$85,901 and still counting: What investigation of Island Lake cops has cost the village
The confidential investigation that led to the firing of Island Lake's police chief, a sergeant and another officer last year has cost taxpayers nearly $86,000 in legal fees, village records show -- and at least one more payout is pending.
Most of the bills from attorney Yvette Heintzelman and her Rosemont-based firm, Clark Baird Smith, were generated in September and October, near the start of the investigation. The village paid the firm more than $62,146 for work performed during those two months alone, according to invoices and municipal payment records reviewed by the Daily Herald under the Illinois Freedom of Information Act.
Village officials defended the cost of the investigation, saying it has led to positive changes in the police department and at village hall.
"It's been needed for years," Trustee Charles Cermak said.
Heintzelman specializes in labor cases and is a partner in the law firm, her professional biography indicates.
The village board voted in September to hire Heintzelman to investigate complaints of harassment involving the police department and village employees. The nature of those complaints weren't made public.
The firm's bills have totaled more than $85,901 through this March, records show. A bill for April's services is pending, village officials said.
Two weeks into the investigation, Chief Anthony Sciarrone and Sgt. Billy Dickerson were placed on administrative leave pending the outcome of the inquiry.
The following month, Heintzelman privately delivered a report that officials said was highly critical of police department practices. The Daily Herald asked for a copy under the Freedom of Information Act, but the village denied the request, citing exemptions to the law.
At the board's October meeting, Sciarrone was fired for what Trustee Mark Beeson described as "gross incompetence" that included poor record keeping and running the department "with fear and intimidation."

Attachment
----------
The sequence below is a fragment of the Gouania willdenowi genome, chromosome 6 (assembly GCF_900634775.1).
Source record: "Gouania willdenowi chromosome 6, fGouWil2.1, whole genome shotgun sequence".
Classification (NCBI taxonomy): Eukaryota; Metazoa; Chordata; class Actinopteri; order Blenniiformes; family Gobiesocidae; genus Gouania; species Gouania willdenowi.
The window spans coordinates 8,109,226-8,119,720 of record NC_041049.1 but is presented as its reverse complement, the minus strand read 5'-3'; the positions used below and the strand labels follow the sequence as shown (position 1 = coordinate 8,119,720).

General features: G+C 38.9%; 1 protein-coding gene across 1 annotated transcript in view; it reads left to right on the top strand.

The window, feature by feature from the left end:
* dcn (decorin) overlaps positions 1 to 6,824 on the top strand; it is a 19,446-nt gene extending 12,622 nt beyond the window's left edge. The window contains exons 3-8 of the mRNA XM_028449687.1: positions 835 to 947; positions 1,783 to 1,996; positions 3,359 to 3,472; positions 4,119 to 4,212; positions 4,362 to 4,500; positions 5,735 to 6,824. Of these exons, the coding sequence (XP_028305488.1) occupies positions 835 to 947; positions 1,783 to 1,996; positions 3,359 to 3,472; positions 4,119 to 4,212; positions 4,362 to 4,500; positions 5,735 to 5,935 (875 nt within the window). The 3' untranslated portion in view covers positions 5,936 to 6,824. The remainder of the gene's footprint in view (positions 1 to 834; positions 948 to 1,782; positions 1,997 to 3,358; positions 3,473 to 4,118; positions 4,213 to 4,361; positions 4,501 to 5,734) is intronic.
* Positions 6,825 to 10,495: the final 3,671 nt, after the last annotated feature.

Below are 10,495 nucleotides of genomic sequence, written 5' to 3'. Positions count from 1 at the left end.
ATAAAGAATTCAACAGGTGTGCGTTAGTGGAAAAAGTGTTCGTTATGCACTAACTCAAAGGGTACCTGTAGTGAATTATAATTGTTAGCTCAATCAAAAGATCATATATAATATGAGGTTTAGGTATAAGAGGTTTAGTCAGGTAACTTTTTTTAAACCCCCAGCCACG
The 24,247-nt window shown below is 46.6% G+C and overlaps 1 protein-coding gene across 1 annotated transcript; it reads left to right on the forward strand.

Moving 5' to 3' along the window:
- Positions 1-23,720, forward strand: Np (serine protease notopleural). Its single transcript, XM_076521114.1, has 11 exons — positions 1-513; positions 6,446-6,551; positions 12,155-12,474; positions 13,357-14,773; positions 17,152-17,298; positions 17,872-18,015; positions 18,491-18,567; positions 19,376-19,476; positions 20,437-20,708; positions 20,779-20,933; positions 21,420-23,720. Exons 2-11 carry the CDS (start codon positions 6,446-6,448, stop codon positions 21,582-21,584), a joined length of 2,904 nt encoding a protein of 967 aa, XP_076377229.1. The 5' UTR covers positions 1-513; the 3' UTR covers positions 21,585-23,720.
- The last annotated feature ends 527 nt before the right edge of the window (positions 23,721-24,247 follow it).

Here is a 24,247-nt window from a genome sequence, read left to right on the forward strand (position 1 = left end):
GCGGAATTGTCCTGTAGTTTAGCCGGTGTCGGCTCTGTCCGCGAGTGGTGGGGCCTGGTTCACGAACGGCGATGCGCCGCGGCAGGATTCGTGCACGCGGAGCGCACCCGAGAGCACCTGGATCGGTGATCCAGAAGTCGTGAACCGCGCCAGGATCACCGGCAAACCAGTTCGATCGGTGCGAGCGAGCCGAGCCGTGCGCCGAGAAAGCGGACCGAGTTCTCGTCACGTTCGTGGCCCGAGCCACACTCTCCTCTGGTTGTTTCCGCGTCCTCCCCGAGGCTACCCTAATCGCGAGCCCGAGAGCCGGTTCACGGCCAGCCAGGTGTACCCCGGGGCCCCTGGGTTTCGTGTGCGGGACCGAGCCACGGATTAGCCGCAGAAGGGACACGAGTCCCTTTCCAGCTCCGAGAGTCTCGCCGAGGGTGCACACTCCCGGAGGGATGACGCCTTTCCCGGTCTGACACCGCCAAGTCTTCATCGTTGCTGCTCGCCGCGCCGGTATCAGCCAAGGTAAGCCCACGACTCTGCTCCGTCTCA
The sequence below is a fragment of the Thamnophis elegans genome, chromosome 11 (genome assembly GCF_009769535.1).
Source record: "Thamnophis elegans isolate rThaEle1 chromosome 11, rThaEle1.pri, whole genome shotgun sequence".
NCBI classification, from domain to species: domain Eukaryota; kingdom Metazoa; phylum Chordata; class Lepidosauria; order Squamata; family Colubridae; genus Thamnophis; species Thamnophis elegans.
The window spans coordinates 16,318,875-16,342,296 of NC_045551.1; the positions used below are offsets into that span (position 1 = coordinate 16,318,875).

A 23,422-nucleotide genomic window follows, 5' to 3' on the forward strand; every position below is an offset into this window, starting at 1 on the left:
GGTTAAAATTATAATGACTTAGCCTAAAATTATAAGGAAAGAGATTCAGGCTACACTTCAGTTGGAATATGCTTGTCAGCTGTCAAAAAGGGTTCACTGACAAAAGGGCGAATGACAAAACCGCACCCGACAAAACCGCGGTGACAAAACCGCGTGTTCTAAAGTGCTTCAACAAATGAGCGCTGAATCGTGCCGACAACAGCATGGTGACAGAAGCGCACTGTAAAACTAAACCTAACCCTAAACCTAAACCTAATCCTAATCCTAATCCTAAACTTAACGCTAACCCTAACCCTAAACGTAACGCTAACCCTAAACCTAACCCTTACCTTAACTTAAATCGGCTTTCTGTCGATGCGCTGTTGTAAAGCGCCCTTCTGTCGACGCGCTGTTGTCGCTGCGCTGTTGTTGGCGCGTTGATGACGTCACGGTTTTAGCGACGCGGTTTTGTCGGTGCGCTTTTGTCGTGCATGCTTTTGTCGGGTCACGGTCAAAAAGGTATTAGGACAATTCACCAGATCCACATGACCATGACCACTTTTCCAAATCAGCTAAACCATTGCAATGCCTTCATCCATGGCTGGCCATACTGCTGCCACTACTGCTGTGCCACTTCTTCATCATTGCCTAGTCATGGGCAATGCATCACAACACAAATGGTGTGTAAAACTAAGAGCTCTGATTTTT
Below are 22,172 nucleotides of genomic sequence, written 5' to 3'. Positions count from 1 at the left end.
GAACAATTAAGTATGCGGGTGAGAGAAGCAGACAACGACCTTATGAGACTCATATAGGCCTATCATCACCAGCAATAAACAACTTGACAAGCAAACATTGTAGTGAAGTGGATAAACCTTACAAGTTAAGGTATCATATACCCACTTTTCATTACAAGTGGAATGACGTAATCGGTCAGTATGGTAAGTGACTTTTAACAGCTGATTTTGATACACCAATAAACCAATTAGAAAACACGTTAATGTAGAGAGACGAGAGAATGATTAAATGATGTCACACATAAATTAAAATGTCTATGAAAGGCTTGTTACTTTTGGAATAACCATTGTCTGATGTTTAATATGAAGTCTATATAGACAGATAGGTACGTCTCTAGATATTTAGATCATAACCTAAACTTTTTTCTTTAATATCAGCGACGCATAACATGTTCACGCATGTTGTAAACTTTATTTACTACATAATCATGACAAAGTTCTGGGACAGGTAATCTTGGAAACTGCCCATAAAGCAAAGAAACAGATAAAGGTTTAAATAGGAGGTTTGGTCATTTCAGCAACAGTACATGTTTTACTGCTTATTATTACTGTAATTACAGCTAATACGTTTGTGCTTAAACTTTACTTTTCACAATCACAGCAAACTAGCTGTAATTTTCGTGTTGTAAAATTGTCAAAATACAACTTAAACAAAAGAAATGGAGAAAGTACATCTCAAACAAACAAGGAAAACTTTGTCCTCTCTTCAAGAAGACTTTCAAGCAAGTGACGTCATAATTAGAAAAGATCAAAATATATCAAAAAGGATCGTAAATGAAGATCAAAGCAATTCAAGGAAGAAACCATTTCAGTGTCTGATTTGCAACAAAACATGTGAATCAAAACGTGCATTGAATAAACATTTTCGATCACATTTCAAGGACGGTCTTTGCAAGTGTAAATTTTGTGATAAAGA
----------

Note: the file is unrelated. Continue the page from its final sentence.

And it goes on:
At the time, Eric Miller, a lawyer working for Sciarrone, called the investigation "a witch hunt against a veteran police officer who has dedicated much of his professional life to protecting the public safety of the residents of Island Lake."
Sciarrone, who was succeeded as chief by Dan Palmer, hasn't responded to repeated interview requests. Miller couldn't be reached Tuesday.
It was Sciarrone's second stint as chief. He'd been named interim chief in 2008 but placed on administrative leave by then-Mayor Debbie Herrmann in 2010 and later demoted to sergeant.
Sciarrone left the department in 2011 and was elected a village trustee in 2013. He was named chief again in 2015, resigning from the board to take the job. He unsuccessfully ran for re-election to the board this spring.
Charles Mader, a part-time Island Lake police officer reportedly working as an internal investigator under Sciarrone, was investigated and fired last fall. Joseph Rivera, another part-time officer working as an internal investigator, resigned.
Dickerson was fired in January as a result of the inquiry. He couldn't be reached for comment Tuesday.
'Absolutely' worth it
The payments to Clark Baird Smith represent nearly 1 percent of the village's $8.9 million budget for the 2019 fiscal year, which ended Tuesday.
Island Lake Trustee Charles Cermak voted against hiring Heintzelman last year but now supports her work.
When things happen behind the scenes, Cermak said, "it's good to get them all out."
As for the cost of the investigation, Cermak noted that "everything costs money these days."
Beeson said the results of Heintzelman's investigation "absolutely" were worth the expense.
"It sent the village completely in the correct direction," Beeson said.
Island Lake's police officers no longer are working as much overtime because of the staffing changes that resulted from the investigation, Beeson said.
Previously, more-costly overtime pay was needed because the two part-time officers weren't doing street work and Dickerson rarely did, Palmer said.
Overtime "will, by and large, be greatly reduced," Palmer said.
Because of that savings, Beeson expects the village will break even on the investigation's cost within 1½ years.